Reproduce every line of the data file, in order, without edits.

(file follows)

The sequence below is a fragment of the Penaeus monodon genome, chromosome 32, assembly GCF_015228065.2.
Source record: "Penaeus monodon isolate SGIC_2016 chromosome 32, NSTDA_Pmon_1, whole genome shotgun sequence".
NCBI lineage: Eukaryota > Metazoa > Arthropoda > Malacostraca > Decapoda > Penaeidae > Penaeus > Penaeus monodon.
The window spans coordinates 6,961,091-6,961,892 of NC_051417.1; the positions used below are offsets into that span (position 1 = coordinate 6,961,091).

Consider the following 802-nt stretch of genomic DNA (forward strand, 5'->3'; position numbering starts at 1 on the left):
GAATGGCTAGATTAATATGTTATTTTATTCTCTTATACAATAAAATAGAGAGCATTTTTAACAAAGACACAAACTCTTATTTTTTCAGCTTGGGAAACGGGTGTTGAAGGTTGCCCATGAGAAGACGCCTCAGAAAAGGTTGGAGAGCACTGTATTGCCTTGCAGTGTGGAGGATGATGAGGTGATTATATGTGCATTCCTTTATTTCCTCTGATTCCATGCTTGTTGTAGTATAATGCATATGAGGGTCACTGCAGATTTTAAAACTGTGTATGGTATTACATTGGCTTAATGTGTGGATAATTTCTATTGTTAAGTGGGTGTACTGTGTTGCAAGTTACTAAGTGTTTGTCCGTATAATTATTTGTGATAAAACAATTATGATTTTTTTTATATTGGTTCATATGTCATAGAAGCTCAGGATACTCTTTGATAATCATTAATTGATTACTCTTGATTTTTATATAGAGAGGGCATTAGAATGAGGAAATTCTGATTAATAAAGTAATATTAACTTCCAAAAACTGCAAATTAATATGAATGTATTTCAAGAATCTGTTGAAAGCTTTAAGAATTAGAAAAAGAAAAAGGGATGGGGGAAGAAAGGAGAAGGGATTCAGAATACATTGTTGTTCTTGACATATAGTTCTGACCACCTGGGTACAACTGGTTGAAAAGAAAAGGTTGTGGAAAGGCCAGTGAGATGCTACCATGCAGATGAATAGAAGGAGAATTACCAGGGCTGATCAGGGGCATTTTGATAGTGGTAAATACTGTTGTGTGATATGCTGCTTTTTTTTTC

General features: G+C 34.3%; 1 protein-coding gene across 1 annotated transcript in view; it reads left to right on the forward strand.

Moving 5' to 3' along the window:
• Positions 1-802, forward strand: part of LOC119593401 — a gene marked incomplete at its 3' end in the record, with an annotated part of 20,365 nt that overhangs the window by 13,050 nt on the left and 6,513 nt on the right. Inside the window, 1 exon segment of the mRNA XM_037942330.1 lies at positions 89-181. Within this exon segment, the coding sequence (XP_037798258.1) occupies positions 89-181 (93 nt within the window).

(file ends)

The sequence below is a fragment of the Penaeus monodon genome, chromosome 32, assembly GCF_015228065.2.
Source record: "Penaeus monodon isolate SGIC_2016 chromosome 32, NSTDA_Pmon_1, whole genome shotgun sequence".
NCBI lineage: Eukaryota > Metazoa > Arthropoda > Malacostraca > Decapoda > Penaeidae > Penaeus > Penaeus monodon.
The window spans coordinates 6,961,091-6,961,892 of NC_051417.1; the positions used below are offsets into that span (position 1 = coordinate 6,961,091).

Consider the following 802-nt stretch of genomic DNA (forward strand, 5'->3'; position numbering starts at 1 on the left):
GAATGGCTAGATTAATATGTTATTTTATTCTCTTATACAATAAAATAGAGAGCATTTTTAACAAAGACACAAACTCTTATTTTTTCAGCTTGGGAAACGGGTGTTGAAGGTTGCCCATGAGAAGACGCCTCAGAAAAGGTTGGAGAGCACTGTATTGCCTTGCAGTGTGGAGGATGATGAGGTGATTATATGTGCATTCCTTTATTTCCTCTGATTCCATGCTTGTTGTAGTATAATGCATATGAGGGTCACTGCAGATTTTAAAACTGTGTATGGTATTACATTGGCTTAATGTGTGGATAATTTCTATTGTTAAGTGGGTGTACTGTGTTGCAAGTTACTAAGTGTTTGTCCGTATAATTATTTGTGATAAAACAATTATGATTTTTTTTATATTGGTTCATATGTCATAGAAGCTCAGGATACTCTTTGATAATCATTAATTGATTACTCTTGATTTTTATATAGAGAGGGCATTAGAATGAGGAAATTCTGATTAATAAAGTAATATTAACTTCCAAAAACTGCAAATTAATATGAATGTATTTCAAGAATCTGTTGAAAGCTTTAAGAATTAGAAAAAGAAAAAGGGATGGGGGAAGAAAGGAGAAGGGATTCAGAATACATTGTTGTTCTTGACATATAGTTCTGACCACCTGGGTACAACTGGTTGAAAAGAAAAGGTTGTGGAAAGGCCAGTGAGATGCTACCATGCAGATGAATAGAAGGAGAATTACCAGGGCTGATCAGGGGCATTTTGATAGTGGTAAATACTGTTGTGTGATATGCTGCTTTTTTTTTC

General features: G+C 34.3%; 1 protein-coding gene across 1 annotated transcript in view; it reads left to right on the forward strand.

Moving 5' to 3' along the window:
• Positions 1-802, forward strand: part of LOC119593401 — a gene marked incomplete at its 3' end in the record, with an annotated part of 20,365 nt that overhangs the window by 13,050 nt on the left and 6,513 nt on the right. Inside the window, 1 exon segment of the mRNA XM_037942330.1 lies at positions 89-181. Within this exon segment, the coding sequence (XP_037798258.1) occupies positions 89-181 (93 nt within the window).